One of the least documented changes of Florida is the demolition of the pond apple belt of Lake Okeechobee. I hope in time, the younger generation finds a way to recreate its original natural purpose that was to strain, slow down, and clean the lake water flowing south into the sawgrass plains of the Everglades. Another benefit was flood protection. Nature’s adapted protections out-do mankind’s every time…
In pre-drainage times, the original features of Lake Okeechobee helped contain it. There was the Okeechobee Sand Ridge; the Southern Ridge; the Spillover Lands; and the fossilized coral ridge.
The Sand Ridge extended from Martin County to Palm Beach County ~just north of Pahokee. There was a cut in this ridge where water could more easily escape east at today’s historic village of Sand Cut along the eastern shoreline. Archaeologists believe this Sand Ridge running along the lake was an old shoreline. It is stated in the research of the Boyer Survey, An Archaeological Investigation of Lake Okeechobee, by Christian Davenport, Gregory Mount and George Boyer Jr., that only the eastern shore of Lake Okeechobee was “defined by a sand shore.” Today the Army Corp has built a dike along and over this sand shore with the addition of extra boulders for protection. Very unattractive. The original pond apple forest would not just have been more lovely, but would have helped in times of storms ~ similar to how mangroves, even in front of a seawall, do today.
The Southern Ridge was a high muck ridge that had formed at the southern end of the lake and was located in a “massive belt of pond apple trees.” This forest was completely mowed-down to access the deep muck for agricultural purposes. It was 32,000 acres! (Lawrence E. Will) The towns of *Port Mayaca, Pahokee, Belle Glade, South Bay, and Clewiston south today’s Lake Okeechobee are located in what was once the pond apple forest. Surreal, isn’t it?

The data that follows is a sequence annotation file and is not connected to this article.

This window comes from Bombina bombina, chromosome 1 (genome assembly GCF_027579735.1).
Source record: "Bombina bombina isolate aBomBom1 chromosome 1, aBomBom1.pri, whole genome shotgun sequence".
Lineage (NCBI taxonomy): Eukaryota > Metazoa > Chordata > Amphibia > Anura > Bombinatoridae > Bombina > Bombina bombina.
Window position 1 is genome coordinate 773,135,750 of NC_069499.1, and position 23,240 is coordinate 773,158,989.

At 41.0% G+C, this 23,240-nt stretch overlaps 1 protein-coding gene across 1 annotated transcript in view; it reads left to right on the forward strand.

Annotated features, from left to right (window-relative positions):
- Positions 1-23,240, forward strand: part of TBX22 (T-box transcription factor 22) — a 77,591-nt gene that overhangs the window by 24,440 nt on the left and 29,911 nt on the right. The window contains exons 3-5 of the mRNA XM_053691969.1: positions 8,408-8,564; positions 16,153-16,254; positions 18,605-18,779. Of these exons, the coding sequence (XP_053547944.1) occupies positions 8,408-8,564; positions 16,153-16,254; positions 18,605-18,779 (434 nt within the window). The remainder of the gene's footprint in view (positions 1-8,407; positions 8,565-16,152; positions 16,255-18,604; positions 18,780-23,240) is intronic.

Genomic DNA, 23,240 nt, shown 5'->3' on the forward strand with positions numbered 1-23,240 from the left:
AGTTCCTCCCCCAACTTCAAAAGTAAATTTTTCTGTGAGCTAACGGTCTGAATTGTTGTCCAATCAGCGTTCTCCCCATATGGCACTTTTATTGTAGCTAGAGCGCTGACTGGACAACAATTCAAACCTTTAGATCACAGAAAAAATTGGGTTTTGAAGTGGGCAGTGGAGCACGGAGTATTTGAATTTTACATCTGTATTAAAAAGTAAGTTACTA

These trees grow closely together and can get very large. They have weird roots kind of like mangroves. My husband Ed and I bought a lot along Overlook Drive in Stuart and oddly or interestingly enough in this area there are pond apple trees. According to the study, the original lands of Lake Okeechobee sloped towards the lake, meaning the lake would have been as much as two miles wider during periods of high water. (The forest and the shape of the land held the water in the lake.) Along the southern edge “dead rivers” cut through this muck ridge and were the primary outlet during times of high waters. (Boyer Survey)
Spillover Lands was the archeological term for the lower-sawgrass plains extending beyond the southern side of the pond apple forest. Here sheet flow was created that moved and melded into the Everglades, basically a littoral marsh.
By the way the “dead rivers” were anything but dead, some very deep and very long. The word “dead” was applied as some of the original explores could not find “the end,” and I believe this word suits today’s powers well as the word “dead” makes one think they had no life. The complete opposite is the truth. They were full of life! All the animals of the Everglades, including hundreds of birds colonies lived in these areas that were completely DESTROYED.
The final formation mentioned in the Boyer Survey is an ancient Fossilized Coral Ridge (Reef) that runs from approximately Okeelanta to Immokalee. In pre-drainage times, this muck covered reef caused a higher elevation that is thought to have helped retain some of the water within the Spillover Lands during times of low water. Hmmm? Another Nature feature that works better than our manmade ideas for drought protection today – deep well injection, and other brilliant ideas….
Well, I hope you enjoyed today’s lesson! And I hope some young people like my niece Evie in the photo at the beginning of this blog read this post some day. Gray hair can be dyed or glorified, but the natural features of Lake Okeechobee in the heart of Florida, they must be rebuilt as part of today’s modern eco-system.